Alabama Political Reporter
A large aquatic salamander found only in Alabama’s Black Warrior River Basin has been named an endangered species, which places it under federally protected status and extends some federal protections to areas in the Black Warrior River Basin.
The status means that the Black Warrior waterdog, known colloquially as the Alabama mudpuppy, is in danger of extinction throughout all or a significant portion of its region based on a “rigorous review” of the best available data. The deferral review found a low and declining population because of loss and fragmentation of its habitat
The Alabama mudpuppy is a large, night-loving salamander that maintains its larval characteristics, including the retention of external gills, throughout its life.
Poor water quality in the Black Warrior River Basin has also contributed to the species’ decline because it has highly permeable skin and external gills, which makes it more sensitive to declining water quality and low oxygen concentration, according to the U.S. Fish and Wildlife Service. The status of the waterdog was required to be reviewed under a court-approved litigation settlement agreement with two environmental groups.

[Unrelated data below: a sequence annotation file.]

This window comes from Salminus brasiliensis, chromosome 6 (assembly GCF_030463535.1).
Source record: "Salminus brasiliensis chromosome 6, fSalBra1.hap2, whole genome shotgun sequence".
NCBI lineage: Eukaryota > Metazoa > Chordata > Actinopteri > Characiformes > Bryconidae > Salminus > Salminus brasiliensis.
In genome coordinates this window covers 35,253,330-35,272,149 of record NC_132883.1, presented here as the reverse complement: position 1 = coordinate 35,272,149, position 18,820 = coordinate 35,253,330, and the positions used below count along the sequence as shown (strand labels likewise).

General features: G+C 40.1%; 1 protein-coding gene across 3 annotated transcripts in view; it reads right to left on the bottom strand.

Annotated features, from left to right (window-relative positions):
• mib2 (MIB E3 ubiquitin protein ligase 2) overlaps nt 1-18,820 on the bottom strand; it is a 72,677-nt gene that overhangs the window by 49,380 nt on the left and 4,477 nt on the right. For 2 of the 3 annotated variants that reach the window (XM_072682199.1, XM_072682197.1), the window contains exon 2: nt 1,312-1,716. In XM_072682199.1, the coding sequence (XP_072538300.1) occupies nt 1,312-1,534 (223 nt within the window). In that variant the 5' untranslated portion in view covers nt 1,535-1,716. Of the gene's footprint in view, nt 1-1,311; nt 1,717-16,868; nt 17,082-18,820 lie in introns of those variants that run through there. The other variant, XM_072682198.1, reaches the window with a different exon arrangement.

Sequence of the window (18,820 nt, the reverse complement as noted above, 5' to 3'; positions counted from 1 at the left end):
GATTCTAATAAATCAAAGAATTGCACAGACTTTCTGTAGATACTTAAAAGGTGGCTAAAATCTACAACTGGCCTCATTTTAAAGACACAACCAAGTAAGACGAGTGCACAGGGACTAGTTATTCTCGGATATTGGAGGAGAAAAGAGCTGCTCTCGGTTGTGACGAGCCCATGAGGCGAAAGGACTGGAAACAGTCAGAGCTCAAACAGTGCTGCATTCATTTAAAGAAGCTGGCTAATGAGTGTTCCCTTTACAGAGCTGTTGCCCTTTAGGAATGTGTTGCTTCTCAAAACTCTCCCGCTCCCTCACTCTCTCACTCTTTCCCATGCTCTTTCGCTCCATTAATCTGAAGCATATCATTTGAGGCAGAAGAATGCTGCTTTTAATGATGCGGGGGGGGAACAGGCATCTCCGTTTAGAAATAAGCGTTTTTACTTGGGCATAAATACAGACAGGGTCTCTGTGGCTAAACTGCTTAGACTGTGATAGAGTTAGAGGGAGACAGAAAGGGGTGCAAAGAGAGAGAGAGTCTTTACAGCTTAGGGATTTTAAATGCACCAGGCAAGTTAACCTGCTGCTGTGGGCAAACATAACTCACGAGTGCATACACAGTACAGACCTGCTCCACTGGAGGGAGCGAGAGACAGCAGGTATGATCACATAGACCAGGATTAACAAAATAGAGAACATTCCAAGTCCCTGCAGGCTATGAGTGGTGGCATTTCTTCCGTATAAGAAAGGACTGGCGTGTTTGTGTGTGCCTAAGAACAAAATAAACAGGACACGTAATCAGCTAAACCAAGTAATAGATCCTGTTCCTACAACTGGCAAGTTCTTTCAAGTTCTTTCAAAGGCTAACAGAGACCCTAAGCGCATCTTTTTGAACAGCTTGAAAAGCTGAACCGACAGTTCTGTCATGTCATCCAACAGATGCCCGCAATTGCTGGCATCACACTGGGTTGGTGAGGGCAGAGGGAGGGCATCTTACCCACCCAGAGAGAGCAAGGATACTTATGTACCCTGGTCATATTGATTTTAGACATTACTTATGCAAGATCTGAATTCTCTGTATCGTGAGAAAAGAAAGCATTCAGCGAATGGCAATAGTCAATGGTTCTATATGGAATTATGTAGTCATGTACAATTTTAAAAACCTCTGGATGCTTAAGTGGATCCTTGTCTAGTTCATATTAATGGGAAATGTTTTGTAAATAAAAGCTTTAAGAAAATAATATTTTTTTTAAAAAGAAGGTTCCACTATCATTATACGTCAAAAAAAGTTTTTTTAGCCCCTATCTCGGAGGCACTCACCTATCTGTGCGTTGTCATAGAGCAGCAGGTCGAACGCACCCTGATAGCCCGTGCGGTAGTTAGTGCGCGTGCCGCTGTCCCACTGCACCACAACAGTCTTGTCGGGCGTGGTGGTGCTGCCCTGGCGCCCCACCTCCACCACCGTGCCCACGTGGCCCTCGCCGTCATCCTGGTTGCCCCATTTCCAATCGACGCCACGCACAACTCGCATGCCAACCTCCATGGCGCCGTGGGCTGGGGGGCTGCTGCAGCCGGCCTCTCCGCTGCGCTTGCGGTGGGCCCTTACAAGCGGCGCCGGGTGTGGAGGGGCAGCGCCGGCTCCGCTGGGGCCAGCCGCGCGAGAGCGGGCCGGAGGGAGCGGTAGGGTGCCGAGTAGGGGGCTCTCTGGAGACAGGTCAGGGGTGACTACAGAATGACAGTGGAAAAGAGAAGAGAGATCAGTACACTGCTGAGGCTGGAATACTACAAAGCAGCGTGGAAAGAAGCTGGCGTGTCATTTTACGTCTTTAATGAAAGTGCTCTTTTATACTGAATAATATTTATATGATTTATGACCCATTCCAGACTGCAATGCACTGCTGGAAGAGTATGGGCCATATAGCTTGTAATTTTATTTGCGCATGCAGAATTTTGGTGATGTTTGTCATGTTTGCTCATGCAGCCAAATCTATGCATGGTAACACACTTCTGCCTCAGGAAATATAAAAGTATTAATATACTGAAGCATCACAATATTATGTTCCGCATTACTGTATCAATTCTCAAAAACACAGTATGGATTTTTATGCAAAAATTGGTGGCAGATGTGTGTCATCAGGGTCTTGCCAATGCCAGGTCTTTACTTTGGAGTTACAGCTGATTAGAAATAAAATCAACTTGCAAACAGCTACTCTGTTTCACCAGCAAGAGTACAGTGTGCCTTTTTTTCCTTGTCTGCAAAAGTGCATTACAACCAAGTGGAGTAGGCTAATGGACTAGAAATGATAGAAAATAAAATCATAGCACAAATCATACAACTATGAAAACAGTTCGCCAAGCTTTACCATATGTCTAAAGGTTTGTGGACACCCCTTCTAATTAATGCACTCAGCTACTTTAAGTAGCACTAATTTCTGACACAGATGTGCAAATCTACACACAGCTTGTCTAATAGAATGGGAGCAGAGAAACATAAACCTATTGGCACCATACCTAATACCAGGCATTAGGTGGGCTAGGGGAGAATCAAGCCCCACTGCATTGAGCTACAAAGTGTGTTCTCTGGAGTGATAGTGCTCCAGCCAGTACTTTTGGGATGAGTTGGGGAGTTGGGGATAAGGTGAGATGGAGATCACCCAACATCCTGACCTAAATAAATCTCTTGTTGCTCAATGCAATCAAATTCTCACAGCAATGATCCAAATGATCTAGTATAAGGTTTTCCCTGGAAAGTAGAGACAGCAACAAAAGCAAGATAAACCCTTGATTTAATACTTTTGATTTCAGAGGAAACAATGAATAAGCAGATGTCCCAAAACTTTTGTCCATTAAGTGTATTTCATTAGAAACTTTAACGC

The service is designating 420 river miles of critical habitat in four units, including 127 miles of habitat already designated for other federally protected fish, mussels and salamanders. The designation protects more than 50 percent of the waterdog’s historical habitat in five tributaries within the Black Warrior River Basin; Sipsey Fork (Lawrence and Winston Counties); Locust Fork (Blount, Etowah, Jefferson, and Marshall Counties); Blackwater Creek (Walker and Winston Counties); and Yellow Creek (Tuscaloosa County).
The Services says the critical habitat designation should have minimal or no impact on the forestry and coal mining community because there are already critical habitat designations for other species in this area, and very little additional regulatory action will be necessary for the waterdog. The designation will also have no impact on private landowners taking actions on their land that do not require federal funding or permits, according to the Service.
The purpose of the designation is to raise awareness of the needs of the waterdog and other imperiled species and focus the efforts of our conservation partners. Federal agencies will also be required to make special considerations when they work, fund or permit activities in those areas.
The waterdog is often found along the Black Warrior River and parts of the North River, Locust Fork, Mulberry Fork and Sipsey Fork, where pollution includes runoff from industrial plants, landfills, sewage treatment plants, construction, and the historical impacts of surface mining.
The state has been actively engaged with local and federal partners in understanding and addressing the impacts to the waterdog and other imperiled wildlife that share its habitat. In Alabama, it is recognized as a priority 2/high conservation concern. There are 26 other federally protected animals found in the Black Warrior River Basin.